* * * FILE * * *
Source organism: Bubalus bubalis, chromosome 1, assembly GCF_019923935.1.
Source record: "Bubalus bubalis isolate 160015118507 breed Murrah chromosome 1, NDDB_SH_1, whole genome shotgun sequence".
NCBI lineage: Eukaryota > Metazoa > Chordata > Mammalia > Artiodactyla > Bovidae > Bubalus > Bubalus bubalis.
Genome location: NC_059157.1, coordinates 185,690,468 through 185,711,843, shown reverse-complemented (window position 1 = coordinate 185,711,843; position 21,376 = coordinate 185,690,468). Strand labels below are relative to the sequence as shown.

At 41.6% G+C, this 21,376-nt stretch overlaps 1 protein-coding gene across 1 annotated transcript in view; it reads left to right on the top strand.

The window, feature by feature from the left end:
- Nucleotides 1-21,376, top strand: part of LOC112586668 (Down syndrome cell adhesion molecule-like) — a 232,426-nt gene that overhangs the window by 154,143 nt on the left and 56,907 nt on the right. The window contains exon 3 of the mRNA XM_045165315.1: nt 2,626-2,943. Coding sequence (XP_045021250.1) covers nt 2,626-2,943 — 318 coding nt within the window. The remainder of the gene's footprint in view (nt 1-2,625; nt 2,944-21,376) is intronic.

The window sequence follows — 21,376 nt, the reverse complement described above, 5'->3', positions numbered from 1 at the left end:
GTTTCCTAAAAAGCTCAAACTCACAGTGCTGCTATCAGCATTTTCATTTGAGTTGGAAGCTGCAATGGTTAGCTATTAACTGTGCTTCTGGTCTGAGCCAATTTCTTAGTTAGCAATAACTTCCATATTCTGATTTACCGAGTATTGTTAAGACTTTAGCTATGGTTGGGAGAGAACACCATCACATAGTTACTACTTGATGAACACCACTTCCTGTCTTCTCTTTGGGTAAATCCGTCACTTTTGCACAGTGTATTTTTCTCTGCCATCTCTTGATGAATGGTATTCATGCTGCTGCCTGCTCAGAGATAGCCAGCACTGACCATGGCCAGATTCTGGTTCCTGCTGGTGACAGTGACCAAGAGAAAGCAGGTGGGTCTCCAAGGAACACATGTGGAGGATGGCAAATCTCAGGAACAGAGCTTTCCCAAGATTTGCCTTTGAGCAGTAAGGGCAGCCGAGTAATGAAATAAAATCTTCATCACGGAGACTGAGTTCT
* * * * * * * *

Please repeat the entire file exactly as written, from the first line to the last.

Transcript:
Source organism: Bubalus bubalis, chromosome 1, assembly GCF_019923935.1.
Source record: "Bubalus bubalis isolate 160015118507 breed Murrah chromosome 1, NDDB_SH_1, whole genome shotgun sequence".
NCBI lineage: Eukaryota > Metazoa > Chordata > Mammalia > Artiodactyla > Bovidae > Bubalus > Bubalus bubalis.
Genome location: NC_059157.1, coordinates 185,690,468 through 185,711,843, shown reverse-complemented (window position 1 = coordinate 185,711,843; position 21,376 = coordinate 185,690,468). Strand labels below are relative to the sequence as shown.

At 41.6% G+C, this 21,376-nt stretch overlaps 1 protein-coding gene across 1 annotated transcript in view; it reads left to right on the top strand.

The window, feature by feature from the left end:
- Nucleotides 1-21,376, top strand: part of LOC112586668 (Down syndrome cell adhesion molecule-like) — a 232,426-nt gene that overhangs the window by 154,143 nt on the left and 56,907 nt on the right. The window contains exon 3 of the mRNA XM_045165315.1: nt 2,626-2,943. Coding sequence (XP_045021250.1) covers nt 2,626-2,943 — 318 coding nt within the window. The remainder of the gene's footprint in view (nt 1-2,625; nt 2,944-21,376) is intronic.

The window sequence follows — 21,376 nt, the reverse complement described above, 5'->3', positions numbered from 1 at the left end:
GTTTCCTAAAAAGCTCAAACTCACAGTGCTGCTATCAGCATTTTCATTTGAGTTGGAAGCTGCAATGGTTAGCTATTAACTGTGCTTCTGGTCTGAGCCAATTTCTTAGTTAGCAATAACTTCCATATTCTGATTTACCGAGTATTGTTAAGACTTTAGCTATGGTTGGGAGAGAACACCATCACATAGTTACTACTTGATGAACACCACTTCCTGTCTTCTCTTTGGGTAAATCCGTCACTTTTGCACAGTGTATTTTTCTCTGCCATCTCTTGATGAATGGTATTCATGCTGCTGCCTGCTCAGAGATAGCCAGCACTGACCATGGCCAGATTCTGGTTCCTGCTGGTGACAGTGACCAAGAGAAAGCAGGTGGGTCTCCAAGGAACACATGTGGAGGATGGCAAATCTCAGGAACAGAGCTTTCCCAAGATTTGCCTTTGAGCAGTAAGGGCAGCCGAGTAATGAAATAAAATCTTCATCACGGAGACTGAGTTCT